Open Clinical Decision Support (OpenCDS) is a standard-based open source clinical decision support system developed by the University of Utah.
FHIR® - Fast Healthcare Interoperability Resources is a next generation standards framework created by HL7® - Health Level Seven International, a healthcare standards development organization.
Area Under the Curve (AUC) of 0.88. AUC is used in statistical data analysis as an index of decision and classification accuracy using a value ranging from 0.5 to 1, with 1 representing the highest accuracy of 100% probability of correct decision and classification.

About Hitachi, Ltd.

Hitachi, Ltd. (TSE: 6501), headquartered in Tokyo, Japan, delivers innovations that answer society's challenges. The company's consolidated revenues for fiscal 2016 (ended March 31, 2017) totaled 9,162.2 billion yen ($81.8 billion). The Hitachi Group is a global leader in the Social Innovation Business, and it has approximately 304,000 employees worldwide. Through collaborative creation, Hitachi is providing solutions to customers in a broad range of sectors, including Power / Energy, Industry / Distribution / Water, Urban Development, and Finance / Government & Public / Healthcare. For more information on Hitachi, please visit the company's website at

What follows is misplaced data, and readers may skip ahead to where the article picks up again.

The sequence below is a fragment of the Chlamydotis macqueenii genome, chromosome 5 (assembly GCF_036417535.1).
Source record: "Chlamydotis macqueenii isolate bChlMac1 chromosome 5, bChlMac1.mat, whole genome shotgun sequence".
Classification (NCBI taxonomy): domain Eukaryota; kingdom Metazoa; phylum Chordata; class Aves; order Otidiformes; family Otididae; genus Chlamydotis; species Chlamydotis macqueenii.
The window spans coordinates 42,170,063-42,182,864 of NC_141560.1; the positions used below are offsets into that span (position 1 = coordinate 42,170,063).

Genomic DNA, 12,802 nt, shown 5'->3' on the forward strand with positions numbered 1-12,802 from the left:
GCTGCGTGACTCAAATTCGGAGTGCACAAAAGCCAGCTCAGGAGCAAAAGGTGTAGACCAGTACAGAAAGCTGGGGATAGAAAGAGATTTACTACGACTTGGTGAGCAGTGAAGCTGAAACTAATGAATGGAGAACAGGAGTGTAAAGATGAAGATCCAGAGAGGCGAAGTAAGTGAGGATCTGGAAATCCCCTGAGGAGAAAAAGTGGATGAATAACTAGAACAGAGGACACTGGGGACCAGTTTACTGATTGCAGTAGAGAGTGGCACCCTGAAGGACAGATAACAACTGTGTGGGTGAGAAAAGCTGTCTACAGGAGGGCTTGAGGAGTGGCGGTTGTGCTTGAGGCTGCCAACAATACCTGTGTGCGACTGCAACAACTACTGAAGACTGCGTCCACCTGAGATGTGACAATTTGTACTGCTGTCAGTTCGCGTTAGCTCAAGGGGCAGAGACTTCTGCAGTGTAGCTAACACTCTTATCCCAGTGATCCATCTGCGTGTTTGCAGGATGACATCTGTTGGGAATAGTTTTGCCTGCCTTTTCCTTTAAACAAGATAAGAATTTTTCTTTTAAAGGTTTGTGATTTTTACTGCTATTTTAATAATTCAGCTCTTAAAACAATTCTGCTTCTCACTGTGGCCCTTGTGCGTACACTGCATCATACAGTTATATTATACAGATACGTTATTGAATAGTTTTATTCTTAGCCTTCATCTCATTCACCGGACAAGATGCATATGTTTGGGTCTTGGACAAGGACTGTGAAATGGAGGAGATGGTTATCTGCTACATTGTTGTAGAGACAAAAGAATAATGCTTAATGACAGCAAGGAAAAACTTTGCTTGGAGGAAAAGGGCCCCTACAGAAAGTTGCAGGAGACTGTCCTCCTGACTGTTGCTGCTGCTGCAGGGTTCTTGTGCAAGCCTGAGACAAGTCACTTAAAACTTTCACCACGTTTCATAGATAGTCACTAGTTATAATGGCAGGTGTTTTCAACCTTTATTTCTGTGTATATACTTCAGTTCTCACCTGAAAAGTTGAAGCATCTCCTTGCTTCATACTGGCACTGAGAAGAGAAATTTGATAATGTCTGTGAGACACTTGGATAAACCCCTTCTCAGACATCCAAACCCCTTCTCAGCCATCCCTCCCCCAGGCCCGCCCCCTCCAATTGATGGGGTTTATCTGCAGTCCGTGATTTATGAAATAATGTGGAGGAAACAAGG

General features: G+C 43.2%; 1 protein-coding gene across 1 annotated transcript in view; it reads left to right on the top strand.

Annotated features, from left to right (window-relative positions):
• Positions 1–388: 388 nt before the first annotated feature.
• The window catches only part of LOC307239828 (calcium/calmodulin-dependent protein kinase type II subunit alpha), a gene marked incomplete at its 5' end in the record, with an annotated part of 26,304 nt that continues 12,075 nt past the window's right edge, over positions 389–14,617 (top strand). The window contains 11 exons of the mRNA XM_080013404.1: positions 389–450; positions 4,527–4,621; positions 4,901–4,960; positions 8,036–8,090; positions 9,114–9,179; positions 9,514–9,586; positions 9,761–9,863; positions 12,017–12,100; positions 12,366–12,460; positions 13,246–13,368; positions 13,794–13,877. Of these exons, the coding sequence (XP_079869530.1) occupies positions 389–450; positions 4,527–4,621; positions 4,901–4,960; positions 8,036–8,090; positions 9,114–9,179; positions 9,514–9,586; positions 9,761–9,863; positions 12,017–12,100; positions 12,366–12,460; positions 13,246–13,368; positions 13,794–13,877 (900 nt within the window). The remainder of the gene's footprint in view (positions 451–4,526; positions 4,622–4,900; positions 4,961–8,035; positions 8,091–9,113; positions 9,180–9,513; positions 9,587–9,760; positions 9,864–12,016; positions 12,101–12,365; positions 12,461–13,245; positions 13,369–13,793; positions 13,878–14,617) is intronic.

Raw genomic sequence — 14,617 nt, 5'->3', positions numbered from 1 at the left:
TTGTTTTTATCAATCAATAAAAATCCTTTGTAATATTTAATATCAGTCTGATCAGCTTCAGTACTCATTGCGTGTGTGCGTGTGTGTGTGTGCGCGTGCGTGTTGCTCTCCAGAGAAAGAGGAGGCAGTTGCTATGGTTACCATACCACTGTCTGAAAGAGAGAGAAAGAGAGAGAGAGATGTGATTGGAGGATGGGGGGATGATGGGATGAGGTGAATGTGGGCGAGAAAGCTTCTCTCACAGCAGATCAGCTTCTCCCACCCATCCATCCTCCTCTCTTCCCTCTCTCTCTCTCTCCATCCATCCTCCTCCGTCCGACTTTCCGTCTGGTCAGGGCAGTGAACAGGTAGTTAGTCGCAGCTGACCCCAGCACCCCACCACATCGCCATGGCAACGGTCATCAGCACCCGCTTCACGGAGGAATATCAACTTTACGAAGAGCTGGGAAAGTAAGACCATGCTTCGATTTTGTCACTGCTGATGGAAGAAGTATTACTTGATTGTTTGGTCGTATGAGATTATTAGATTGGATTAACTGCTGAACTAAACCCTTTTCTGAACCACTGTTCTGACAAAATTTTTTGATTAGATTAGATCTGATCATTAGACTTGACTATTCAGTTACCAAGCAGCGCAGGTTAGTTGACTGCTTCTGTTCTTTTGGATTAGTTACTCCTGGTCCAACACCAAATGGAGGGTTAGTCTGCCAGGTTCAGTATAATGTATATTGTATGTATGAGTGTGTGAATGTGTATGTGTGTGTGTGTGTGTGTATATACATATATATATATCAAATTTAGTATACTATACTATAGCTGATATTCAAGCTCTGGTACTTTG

About University of Utah Health

University of Utah Health is the state's only academic health care system, providing leading-edge and compassionate medicine for a referral area that encompasses 10% of the U.S. A hub for health sciences research and education in the region, U of U Health has a $291 million research enterprise and trains the majority of Utah's health care professionals at its Schools of Medicine and Dentistry and Colleges of Nursing, Pharmacy and Health. Staffed by more than 20,000 employees, the system includes 12 community clinics and four hospitals. For eight straight years, U of U Health has ranked among the top 10 U.S. academic medical centers in the Vizient Quality and Accountability Study, including reaching No. 1 in 2010 and 2016.